Research confirms homelessness is more than a lack of housing
New research shows homelessness is a complex and multi-faceted issue that goes far beyond a lack of housing, and can only be successfully addressed through ongoing, holistic and targeted support.
Parliamentary Secretary for Homelessness and Social Housing, Melissa Parke released four homelessness research papers that again reinforce our understanding of homelessness issues and their linkage to a wide variety of factors.
- Precarious social inclusion: chronic homelessness and impaired decision-making capacity looks at the complex range of issues faced by people who have complex needs and are homeless
- Homelessness and unemployment: understanding the connection and breaking the cycle looks at the interrelation of homelessness and unemployment
- Understanding homelessness service transitions between community and clinical sectors looks at the experiences and needs of young people with psychiatric conditions
- Integrating employment and housing support for homeless people looks at the effectiveness of specialist homelessness services
“These reports reinforce how complex the causes of homelessness are,” Ms Parke said.
“The research highlights the importance of being flexible with the way we provide support to address people’s individual needs.
“The provision of appropriate housing is critical, but other services and support mechanisms are needed too.
“We must provide caring and respectful support in the areas of physical and psychological health, training and education, employment, and family and relationship issues.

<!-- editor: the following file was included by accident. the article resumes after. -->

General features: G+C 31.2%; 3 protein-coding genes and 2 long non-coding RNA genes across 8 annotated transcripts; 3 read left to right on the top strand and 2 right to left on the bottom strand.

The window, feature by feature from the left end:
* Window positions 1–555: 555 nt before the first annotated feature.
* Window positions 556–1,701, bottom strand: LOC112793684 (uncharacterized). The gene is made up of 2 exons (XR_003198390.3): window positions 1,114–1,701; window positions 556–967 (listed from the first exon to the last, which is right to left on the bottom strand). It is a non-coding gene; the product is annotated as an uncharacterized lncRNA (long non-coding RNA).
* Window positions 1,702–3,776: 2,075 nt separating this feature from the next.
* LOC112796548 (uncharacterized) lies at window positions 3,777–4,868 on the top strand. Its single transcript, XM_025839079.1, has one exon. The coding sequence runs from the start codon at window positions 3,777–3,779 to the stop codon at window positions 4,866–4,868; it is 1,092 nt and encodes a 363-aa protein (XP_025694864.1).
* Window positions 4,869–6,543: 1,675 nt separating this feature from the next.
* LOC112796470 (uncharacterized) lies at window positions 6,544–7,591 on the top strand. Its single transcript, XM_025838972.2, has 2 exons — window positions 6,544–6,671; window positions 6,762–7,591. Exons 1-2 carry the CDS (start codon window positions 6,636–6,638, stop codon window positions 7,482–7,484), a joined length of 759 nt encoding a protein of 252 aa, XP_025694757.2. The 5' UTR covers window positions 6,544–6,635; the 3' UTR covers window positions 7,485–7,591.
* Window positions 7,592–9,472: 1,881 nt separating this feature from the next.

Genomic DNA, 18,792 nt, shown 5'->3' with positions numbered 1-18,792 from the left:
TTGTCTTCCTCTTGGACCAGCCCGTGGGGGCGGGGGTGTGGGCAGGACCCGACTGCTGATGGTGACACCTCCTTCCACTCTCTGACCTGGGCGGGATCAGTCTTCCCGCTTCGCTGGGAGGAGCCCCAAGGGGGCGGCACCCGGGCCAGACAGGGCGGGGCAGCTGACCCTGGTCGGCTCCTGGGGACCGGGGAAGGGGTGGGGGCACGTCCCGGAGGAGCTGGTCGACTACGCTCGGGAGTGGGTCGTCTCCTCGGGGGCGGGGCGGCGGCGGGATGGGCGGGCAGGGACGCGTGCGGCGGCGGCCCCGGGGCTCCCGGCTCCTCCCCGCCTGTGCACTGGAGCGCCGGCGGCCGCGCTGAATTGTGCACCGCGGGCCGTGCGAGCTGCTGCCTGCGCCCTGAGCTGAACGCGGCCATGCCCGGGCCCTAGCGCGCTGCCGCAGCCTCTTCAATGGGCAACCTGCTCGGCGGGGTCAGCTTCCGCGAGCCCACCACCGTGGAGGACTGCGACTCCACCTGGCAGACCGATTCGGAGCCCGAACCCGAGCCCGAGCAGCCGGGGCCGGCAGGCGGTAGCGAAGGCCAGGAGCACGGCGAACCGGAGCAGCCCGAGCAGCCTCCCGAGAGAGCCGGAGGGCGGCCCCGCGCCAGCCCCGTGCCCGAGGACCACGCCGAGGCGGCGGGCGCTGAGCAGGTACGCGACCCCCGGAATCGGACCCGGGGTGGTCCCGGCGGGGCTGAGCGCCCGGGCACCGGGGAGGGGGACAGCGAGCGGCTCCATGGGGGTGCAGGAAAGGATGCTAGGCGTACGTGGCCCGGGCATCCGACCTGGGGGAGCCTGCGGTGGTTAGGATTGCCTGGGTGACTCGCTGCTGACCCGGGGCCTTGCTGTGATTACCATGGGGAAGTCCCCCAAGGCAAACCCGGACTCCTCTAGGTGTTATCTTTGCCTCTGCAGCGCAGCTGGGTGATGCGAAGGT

“Linkages between specialist homelessness services, employment services and other community support services are essential to helping people to take control of their own lives.
“Innovative housing models are increasingly relevant in dealing with homelessness-the Housing First approach emerges as an important recommendation from this research, supporting rapid access to permanent, supported housing for chronically homeless people.”
Ms Parke said this holistic, coordinated approach to support people out of homelessness and prevent homelessness in the first place was an integral part of government policy.
“This Government has made homelessness a national priority, and we remain committed to halving homelessness by 2020,” Ms Parke said.
“We have invested an unprecedented $26 billion in affordable housing and associated support services since 2007.
“The Australian Government is providing $550 million to the states and territories to deliver more than 180 initiatives to reduce and prevent homelessness.
“This money is being provided under the current National Partnership Agreement on Homelessness.
“We have committed $159 million to service delivery, capital project and research in 2013-14, so states and territories can continue to provide critical services while we negotiate a longer-term agreement.
“South Australia, Victoria, New South Wales and Tasmania have signed onto the transitional agreement, and I look forward to hearing back from the Australian Capital Territory, Western Australia, the Northern Territory and Queensland on their funding commitment.”
The research papers are available at: www.homelessnessclearinghouse.govspace.gov.au.